Fall 2015

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Ever wonder about those strange designations we use throughout Northwestern to identify alumni of the various schools of the University? See the complete list.

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Phyllis Holowaty Albrecht

Phyllis Holowaty Albrecht ’71 MA/MS, Rockville, Md. April 2, at age 80. A longtime resident of Lake Bluff, Ill., Mrs. Albrecht served as the village’s first woman president from 1981 to 1985.

Mrs. Albrecht was instrumental in the establishment of the Lake Bluff History Museum and the planning of the village’s centennial celebration in 1995. In 2014 Lake Bluff created the Phyllis Albrecht Award, which recognizes distinguished community service to the village.

She was also a leader in the League of Women Voters, serving as president of the Lake Bluff chapter in 1966–68 and later as co-president and president of the combined Lake Forest-Lake Bluff chapter in 1990–94. In 2013 the league named her the inaugural recipient of the Carrie Chapman Catt Local Leadership Award.

Mrs. Albrecht earned her master’s degree in speech and language pathology at Northwestern. From 1972 to 1997 Mrs. Albrecht taught at the University, first as a clinical instructor and later as a member of the faculty.

She is survived by her husband of 58 years, James; two daughters, Ann and Karen; a son, James; and five grandchildren.

Erika Eichhorn Bourguignon

Erika BourguignonErika Eichhorn Bourguignon ’51 PhD, Columbus, Ohio, Feb. 15, at age 90. Best known for her contributions to psychological anthropology, Mrs. Bourguignon led pioneering research on spirit possession and altered states of consciousness during a groundbreaking career at Ohio State University, where she was a founding member of the department of anthropology.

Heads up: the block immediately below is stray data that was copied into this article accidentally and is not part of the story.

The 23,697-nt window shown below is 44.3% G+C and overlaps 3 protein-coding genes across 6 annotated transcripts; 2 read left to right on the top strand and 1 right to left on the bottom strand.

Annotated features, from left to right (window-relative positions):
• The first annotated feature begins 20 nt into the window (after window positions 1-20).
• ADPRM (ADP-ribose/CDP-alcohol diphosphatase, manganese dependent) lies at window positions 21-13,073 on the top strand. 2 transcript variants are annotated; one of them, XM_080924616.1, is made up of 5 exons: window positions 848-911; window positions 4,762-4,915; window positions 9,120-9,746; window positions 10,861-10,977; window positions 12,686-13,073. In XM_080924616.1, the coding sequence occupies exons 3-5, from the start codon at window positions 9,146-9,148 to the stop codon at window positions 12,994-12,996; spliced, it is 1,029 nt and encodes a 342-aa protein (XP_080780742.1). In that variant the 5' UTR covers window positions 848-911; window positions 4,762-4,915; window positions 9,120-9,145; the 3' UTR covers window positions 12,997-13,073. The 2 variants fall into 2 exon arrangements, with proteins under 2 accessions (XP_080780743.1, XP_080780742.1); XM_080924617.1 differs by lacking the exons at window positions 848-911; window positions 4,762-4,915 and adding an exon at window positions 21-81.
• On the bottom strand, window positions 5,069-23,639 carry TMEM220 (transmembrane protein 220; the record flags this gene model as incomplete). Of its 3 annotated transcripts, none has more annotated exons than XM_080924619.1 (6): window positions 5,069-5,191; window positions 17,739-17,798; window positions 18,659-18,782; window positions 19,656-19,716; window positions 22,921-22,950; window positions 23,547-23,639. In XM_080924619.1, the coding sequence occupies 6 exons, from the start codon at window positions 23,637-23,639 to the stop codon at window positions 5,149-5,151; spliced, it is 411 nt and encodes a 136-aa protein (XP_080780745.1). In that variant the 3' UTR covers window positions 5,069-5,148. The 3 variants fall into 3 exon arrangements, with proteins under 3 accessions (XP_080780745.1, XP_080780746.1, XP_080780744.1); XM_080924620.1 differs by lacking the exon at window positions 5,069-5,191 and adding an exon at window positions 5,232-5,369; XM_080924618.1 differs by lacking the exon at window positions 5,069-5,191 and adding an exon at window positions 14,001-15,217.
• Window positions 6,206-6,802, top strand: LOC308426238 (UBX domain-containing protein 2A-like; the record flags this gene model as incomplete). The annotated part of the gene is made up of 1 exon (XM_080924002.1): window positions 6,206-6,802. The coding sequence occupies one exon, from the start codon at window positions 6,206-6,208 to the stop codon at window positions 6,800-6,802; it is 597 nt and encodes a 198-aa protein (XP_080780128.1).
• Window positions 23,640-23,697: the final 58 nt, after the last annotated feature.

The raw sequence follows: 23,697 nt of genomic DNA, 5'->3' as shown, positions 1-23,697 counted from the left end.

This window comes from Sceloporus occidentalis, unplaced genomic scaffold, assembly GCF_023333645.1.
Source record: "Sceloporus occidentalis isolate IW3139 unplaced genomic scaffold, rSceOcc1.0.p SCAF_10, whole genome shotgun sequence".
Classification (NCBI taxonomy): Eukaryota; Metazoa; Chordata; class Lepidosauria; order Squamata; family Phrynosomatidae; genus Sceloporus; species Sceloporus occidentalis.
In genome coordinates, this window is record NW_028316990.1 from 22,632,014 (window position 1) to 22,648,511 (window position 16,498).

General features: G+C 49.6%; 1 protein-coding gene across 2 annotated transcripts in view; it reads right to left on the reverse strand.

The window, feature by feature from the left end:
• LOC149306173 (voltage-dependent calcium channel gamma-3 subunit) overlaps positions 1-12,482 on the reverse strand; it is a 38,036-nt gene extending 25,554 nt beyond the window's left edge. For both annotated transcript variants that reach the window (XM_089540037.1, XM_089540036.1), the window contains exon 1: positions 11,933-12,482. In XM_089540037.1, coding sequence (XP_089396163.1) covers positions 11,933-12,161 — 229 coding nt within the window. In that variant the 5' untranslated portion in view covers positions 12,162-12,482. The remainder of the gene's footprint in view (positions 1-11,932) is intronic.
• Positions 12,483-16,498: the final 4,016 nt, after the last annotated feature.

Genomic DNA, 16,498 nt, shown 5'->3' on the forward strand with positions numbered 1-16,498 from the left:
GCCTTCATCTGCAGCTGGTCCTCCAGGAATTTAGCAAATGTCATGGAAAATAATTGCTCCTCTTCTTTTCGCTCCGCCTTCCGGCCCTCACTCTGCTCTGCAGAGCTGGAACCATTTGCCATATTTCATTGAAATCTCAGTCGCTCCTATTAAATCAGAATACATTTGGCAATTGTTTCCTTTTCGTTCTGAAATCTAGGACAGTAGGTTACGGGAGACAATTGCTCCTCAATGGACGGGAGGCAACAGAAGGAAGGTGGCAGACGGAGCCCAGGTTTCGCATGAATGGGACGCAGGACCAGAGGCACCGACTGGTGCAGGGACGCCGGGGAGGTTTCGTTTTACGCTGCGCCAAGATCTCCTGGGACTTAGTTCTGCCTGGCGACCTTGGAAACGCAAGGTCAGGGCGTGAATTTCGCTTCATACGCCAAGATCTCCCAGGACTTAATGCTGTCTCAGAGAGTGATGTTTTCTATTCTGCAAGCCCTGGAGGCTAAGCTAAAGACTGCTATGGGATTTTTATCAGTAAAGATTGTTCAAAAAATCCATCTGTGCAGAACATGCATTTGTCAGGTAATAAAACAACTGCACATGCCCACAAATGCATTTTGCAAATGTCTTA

Born in Vienna in 1924, she fled to the United States with her parents in the late 1930s. As a graduate student at Northwestern, Mrs. Bourguignon studied the Chippewa at the Lac de Flambeau Reservation in Wisconsin and contributed to the limited ethnographic literature on Haiti when, under the direction of professor Melville Herskovits, she conducted fieldwork there focused on spirit possession. She also met her husband, Belgian artist Paul-Henri Bourguignon, in Haiti.

In the 1960s she studied trance and spirit possession in 400 societies. She later turned her attention to anthropological studies of women and gender roles. In 1971 Mrs. Bourguignon became the first woman to chair a department in OSU’s College of Social and Behavioral Sciences.

She retired from full-time teaching in 1990.

Cathy Coughlin

Cathy CoughlinCathy Coughlin ’79, Dallas, April 23, at age 57. As AT&T’s top marketing executive, Ms. Coughlin helped establish the company’s reputation as a mobile technology leader. But the senior executive vice president said her most important accomplishment was the “It Can Wait” campaign to end texting while driving, a cause that grew in significance for her as her nieces and nephews grew up.

Ms. Coughlin got her start as an entry-level manager at what was then Southwestern Bell Telephone in St. Louis. She worked her way up to become president and CEO of AT&T Midwest and was promoted to AT&T’s chief marketing position in 2007.

Ms. Coughlin, a member of the Northwestern Board of Trustees, is survived by her mother, Laura; four brothers, Kevin ’78, Jim ’82, Dan and Mick ’88; a sister, Mary; and 11 nieces and nephews.

Louise Degn

Louise DegnLouise Degn ’69 MS, Salt Lake City, May 8, at age 68. A fearless journalist and pioneer in the field, Ms. Degn was the only female on-air TV news reporter in Utah in 1969.

As a reporter for KSL in Salt Lake City, she covered the women’s liberation movement, Vietnam War protests and the Teton Dam break. In 1979 she produced, wrote and narrated the groundbreaking documentary Mormon Women and Depression, which broke the silence on mental health issues in the LDS community.